There are many reasons why existing products are often prescribed off-label. The pace of medical practice innovation often outpaces the FDA’s ability to approve new drugs or relabel products previously approved. In disease where patient unmet medical needs outpace the ability for pharma companies to invest, off-label use is common, for example in cancer there is often evidence from academic physicians and researchers about the use on patients not listed in the label.
The FDA approves only 40 to 60 percent of drugs submitted for review, with the approval process often taking six to eight years and an average of $1.7 billion per approved product. The marginal increase in revenue associated with relabeling a drug with a supplemental indication consequently might not offset the added expense and time incurred in conducting necessary clinical trials. Another reason for common off-label prescribing is often a paucity of evidence regarding effectiveness of “on-label” use in certain patient populations especially those frequently excluded from clinical trials – e.g. children, pregnant women, elderly, and psychiatric patients. Finally there are cases where physicians have found, personally or anecdotally, that a particular treatment works despite not having an indication.
Recent News Updates
Within the last week Novartis announced that it will sponsor a Phase III trial assessing hydroxychloroquine as a treatment for hospitalized patients with COVID-19 having reached agreement with the FDA to launch the randomized, double-blind, placebo controlled study. Sandoz, Novartis’ generics and biosimilars division will donate hydroxychloroquine to be used in the study of approximately 440 patients. Trial enrollment will begin within the next few weeks in the US and will be conducted at more than a dozen sites. Novartis also stated it will make any intellectual property within its control related to the use of hydroxychloroquine to treat or prevent COVID-19 widely available “through non-exclusive voluntary licenses, appropriate waivers, or similar mechanisms.”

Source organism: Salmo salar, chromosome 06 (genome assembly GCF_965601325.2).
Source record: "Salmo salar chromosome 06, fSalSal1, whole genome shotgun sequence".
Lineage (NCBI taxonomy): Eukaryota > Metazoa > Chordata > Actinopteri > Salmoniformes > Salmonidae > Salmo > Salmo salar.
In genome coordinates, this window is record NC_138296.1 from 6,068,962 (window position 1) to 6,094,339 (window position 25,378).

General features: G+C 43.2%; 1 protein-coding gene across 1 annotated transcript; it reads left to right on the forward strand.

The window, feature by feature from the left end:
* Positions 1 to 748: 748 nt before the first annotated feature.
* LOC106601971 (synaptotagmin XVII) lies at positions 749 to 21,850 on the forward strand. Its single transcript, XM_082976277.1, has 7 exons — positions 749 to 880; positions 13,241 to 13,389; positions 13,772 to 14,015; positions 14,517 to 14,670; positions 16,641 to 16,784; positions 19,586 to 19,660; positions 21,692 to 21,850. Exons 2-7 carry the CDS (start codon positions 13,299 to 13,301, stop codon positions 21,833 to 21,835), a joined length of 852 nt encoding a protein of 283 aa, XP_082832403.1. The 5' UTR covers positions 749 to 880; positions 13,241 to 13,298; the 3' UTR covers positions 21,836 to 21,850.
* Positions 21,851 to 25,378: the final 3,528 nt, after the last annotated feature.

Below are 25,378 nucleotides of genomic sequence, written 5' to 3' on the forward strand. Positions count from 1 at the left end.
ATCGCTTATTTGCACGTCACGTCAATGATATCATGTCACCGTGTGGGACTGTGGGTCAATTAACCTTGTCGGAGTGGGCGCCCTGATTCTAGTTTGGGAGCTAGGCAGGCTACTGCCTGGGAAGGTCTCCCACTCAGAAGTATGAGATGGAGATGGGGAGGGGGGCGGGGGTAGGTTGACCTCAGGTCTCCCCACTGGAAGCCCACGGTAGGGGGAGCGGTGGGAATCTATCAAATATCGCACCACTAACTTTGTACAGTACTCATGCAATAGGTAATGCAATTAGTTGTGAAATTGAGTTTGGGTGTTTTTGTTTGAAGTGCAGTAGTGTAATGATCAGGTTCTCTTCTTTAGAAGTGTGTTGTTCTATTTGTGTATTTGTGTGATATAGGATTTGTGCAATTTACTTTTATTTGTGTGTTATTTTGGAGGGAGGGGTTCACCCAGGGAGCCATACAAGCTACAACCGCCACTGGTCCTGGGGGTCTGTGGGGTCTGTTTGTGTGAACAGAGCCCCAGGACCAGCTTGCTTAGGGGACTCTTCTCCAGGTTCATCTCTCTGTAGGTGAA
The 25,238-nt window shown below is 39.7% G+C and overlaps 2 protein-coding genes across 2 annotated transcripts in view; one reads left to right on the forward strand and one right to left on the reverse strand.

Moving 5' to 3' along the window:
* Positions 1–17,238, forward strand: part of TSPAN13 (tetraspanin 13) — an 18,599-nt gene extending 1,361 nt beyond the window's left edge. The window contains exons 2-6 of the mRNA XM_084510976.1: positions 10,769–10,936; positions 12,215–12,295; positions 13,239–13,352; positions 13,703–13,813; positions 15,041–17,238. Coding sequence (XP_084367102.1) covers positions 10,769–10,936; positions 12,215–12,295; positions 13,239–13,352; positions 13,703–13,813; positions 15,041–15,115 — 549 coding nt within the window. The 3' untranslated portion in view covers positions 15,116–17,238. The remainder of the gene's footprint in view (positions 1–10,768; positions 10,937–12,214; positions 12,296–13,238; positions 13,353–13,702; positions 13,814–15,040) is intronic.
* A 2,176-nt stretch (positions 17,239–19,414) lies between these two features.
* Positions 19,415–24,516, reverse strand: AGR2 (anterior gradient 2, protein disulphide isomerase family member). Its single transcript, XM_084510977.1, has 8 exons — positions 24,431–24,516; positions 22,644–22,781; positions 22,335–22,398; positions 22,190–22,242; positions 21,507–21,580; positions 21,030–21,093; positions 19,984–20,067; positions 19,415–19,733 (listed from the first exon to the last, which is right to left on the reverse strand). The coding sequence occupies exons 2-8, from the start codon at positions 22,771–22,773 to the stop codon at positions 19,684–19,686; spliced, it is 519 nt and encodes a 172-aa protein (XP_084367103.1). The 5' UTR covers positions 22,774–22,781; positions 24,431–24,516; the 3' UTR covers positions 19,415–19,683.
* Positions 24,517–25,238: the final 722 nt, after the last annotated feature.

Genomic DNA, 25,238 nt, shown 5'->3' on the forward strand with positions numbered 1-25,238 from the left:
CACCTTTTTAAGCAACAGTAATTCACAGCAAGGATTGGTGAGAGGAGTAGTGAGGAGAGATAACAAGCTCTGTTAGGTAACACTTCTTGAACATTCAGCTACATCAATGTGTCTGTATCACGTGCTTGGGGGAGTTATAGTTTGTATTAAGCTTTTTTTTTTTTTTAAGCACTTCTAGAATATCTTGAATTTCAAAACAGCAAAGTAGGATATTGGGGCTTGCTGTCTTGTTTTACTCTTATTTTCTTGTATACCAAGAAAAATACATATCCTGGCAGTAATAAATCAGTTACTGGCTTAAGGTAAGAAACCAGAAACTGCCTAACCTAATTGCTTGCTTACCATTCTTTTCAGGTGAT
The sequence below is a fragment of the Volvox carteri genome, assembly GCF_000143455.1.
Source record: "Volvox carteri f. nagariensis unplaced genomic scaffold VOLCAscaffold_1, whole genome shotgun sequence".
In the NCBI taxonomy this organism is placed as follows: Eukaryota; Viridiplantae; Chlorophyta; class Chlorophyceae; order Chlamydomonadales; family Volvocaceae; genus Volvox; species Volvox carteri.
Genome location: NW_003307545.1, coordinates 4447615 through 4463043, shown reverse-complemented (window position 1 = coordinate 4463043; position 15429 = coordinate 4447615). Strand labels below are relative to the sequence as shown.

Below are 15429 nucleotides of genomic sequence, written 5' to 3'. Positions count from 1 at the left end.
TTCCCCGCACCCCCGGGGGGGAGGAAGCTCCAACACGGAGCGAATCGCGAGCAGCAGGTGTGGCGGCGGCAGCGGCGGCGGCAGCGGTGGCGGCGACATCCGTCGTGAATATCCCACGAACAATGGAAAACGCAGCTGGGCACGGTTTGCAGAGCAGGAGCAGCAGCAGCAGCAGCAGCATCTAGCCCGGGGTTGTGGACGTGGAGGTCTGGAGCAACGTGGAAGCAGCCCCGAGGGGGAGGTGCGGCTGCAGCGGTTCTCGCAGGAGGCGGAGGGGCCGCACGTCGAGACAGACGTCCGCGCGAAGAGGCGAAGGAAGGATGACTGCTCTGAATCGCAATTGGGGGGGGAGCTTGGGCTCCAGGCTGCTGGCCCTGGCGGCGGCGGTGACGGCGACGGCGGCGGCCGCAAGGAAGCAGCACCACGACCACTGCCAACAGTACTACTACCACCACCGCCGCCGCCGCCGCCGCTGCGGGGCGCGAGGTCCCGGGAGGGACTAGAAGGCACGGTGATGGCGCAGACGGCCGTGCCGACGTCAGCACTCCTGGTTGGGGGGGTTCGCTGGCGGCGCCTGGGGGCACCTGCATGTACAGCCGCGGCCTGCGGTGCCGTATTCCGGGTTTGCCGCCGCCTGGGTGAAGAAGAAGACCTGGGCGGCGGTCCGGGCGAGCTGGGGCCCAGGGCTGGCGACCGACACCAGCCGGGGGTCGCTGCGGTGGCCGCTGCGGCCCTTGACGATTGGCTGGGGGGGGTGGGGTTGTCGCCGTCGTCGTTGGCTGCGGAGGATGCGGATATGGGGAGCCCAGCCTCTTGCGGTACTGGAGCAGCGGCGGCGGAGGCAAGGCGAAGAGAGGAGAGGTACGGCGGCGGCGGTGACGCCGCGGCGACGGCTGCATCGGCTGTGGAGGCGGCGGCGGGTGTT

On March 28, FDA issued an emergency use authorization while also stating “FDA encourages the conduct and participation in randomized controlled clinical trials that may produce evidence concerning the effectiveness of these products in treating COVID-19.”
In an April 13 article published in GEN online (Genetic Engineering & Biotech News) “Vanquishing the Virus: 160+ COVID-19 Drug and Vaccine Candidates in Development” the combination of hydroxychloroquine and azithromycin is listed prominently in the over 160+ drug and vaccine candidates now in development. The combination of hydroxychloroquine and azithromycin has shown positive results in some studies including the March 17th edition of The Journal of International Antimicrobial Agents where “100% of patients treated with hydroxychloroquine and azithromycin combination were virologically cured comparing with 57.1% in patients treated with hydroxychloroquine only, and 12.5% in the control group.”
Other studies that will be enrolling patients include Gilead Sciences’ Remdesivir, AbbVie’s Kaletra, ruxolitinib and canakinumab for hospitalized patients, Imatinib mesylate, (Gleevec), secukinumab (Cosentyx) and valsartan (Diovan).
The seemingly effective use of Plaquenil and Zithromax, above and beyond issues related to the manufacture and sale of PPE, masks, and various diagnostics may spur new thinking by patent holders and regulators as companies face risks for asserting patents and those developing treatments seek ways to limit potential liability. The increased scrutiny and outcry associated with patents in the face of COVID-19 will likely grow to a fever pitch if patents are seen as a hinderance to effective treatments.